The Shanghai Morning Post, meanwhile, republished an op-ed comment from the website of the official People’s Daily on its front page, reassuring citizens: “Officials didn’t just think this decision up off the top of their heads.” The author suggested that “instead of complaining about new things, people should reflect a bit more,” adding closed communities are a major cause of traffic jams. However, even this author acknowledged officials should take into account public worries about noise and safety, acknowledging, “There might need to be some legal clarification about ownership.”
Finally, official media Wednesday carried a statement from China’s Ministry of Housing and Urban Rural Development, saying the directive only contained “general guidelines.” It said local governments would be required to draw up plans to implement these, and would be “cautious” in “dealing with all kinds of interests involved, and the public would “definitely be consulted.” At the same time it criticized “misunderstandings” about the new regulations — though, as the South China Morning Post noted, “without elaborating on what the public was getting wrong.”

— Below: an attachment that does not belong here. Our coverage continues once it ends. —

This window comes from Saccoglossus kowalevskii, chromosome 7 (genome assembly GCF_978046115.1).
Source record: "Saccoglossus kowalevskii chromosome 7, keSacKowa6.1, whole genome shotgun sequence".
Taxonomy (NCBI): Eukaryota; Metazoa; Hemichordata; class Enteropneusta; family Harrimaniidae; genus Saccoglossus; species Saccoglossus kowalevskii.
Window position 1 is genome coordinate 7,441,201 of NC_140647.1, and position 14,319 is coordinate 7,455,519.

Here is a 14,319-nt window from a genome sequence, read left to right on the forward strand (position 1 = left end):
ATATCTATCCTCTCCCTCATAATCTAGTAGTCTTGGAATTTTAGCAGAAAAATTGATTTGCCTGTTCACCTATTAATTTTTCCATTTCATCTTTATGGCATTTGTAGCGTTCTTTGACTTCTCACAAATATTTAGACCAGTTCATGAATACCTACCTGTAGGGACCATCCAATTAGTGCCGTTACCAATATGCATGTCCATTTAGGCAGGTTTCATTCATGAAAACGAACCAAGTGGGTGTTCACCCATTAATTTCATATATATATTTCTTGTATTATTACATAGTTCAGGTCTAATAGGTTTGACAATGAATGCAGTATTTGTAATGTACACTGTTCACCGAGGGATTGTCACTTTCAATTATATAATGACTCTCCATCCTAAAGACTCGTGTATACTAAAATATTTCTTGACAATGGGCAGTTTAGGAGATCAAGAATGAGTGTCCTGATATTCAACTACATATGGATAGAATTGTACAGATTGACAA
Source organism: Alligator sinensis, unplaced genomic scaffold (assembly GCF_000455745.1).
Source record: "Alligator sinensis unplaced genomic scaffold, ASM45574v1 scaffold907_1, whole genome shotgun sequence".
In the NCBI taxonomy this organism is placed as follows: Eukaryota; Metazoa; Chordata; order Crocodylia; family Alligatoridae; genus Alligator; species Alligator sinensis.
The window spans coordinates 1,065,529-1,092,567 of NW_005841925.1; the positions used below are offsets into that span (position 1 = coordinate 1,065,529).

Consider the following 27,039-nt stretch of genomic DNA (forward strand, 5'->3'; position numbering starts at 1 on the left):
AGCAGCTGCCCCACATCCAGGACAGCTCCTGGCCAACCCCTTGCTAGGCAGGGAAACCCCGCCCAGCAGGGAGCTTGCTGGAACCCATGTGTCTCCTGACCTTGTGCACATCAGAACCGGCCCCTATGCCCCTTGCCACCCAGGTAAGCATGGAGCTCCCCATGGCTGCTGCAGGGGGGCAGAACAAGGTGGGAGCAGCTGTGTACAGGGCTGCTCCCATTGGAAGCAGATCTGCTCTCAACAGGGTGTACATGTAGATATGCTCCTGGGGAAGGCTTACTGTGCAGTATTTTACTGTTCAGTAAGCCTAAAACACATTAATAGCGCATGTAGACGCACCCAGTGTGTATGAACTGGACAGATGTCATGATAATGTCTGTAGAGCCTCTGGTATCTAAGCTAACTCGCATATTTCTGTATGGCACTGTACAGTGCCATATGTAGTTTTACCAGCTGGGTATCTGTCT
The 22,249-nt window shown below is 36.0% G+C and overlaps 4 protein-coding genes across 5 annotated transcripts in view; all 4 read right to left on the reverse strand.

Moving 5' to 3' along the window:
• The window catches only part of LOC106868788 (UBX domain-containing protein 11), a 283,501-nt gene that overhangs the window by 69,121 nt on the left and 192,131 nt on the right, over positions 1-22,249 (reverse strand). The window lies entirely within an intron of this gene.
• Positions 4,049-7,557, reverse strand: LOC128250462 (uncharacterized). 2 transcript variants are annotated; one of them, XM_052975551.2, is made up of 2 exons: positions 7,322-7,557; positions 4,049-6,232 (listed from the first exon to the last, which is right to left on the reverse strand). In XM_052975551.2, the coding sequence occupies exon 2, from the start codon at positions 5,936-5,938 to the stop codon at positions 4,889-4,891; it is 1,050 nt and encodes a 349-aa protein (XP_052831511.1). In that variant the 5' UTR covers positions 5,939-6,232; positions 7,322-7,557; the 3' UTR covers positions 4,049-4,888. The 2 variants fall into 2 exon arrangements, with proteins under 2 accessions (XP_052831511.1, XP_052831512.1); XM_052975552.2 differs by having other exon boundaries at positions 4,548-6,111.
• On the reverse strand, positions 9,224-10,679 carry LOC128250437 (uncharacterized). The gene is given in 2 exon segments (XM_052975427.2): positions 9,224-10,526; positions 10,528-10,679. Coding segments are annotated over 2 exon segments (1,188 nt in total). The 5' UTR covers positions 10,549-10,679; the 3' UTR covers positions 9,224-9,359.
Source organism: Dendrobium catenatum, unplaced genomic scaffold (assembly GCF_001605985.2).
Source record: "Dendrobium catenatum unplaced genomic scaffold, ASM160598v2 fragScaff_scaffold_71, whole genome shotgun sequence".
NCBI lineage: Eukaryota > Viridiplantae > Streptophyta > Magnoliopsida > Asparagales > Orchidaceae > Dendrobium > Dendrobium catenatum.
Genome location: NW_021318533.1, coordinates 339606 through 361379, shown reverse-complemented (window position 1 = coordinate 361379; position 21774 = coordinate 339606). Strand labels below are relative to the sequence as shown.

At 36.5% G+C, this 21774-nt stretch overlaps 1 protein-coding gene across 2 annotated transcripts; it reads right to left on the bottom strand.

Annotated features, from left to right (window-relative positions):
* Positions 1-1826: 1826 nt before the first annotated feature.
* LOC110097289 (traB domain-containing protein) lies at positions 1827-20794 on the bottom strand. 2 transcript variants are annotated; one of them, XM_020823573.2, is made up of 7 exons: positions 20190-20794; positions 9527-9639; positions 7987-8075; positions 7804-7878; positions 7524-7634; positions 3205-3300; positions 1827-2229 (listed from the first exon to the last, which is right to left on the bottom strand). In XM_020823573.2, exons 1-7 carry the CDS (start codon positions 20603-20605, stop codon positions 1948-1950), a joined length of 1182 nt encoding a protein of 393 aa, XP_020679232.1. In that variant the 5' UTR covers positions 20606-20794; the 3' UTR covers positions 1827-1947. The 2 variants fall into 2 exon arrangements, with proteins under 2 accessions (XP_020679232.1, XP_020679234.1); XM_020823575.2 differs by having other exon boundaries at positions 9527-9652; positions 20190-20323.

It did little to quell the debate. “China may have the largest number of walls in the world. Walls reflect China's unique cultural tradition and people’s psychological line of defense,” a commentary in the official Global Times said Thursday. Maybe the government could wait until 70-year land-use rights for existing compounds expired, before opening them up to the public, one commentator suggested. Another said the government should take “professional suggestions from urban design researchers.”
And many residents seem to find it hard to imagine the rules being implemented.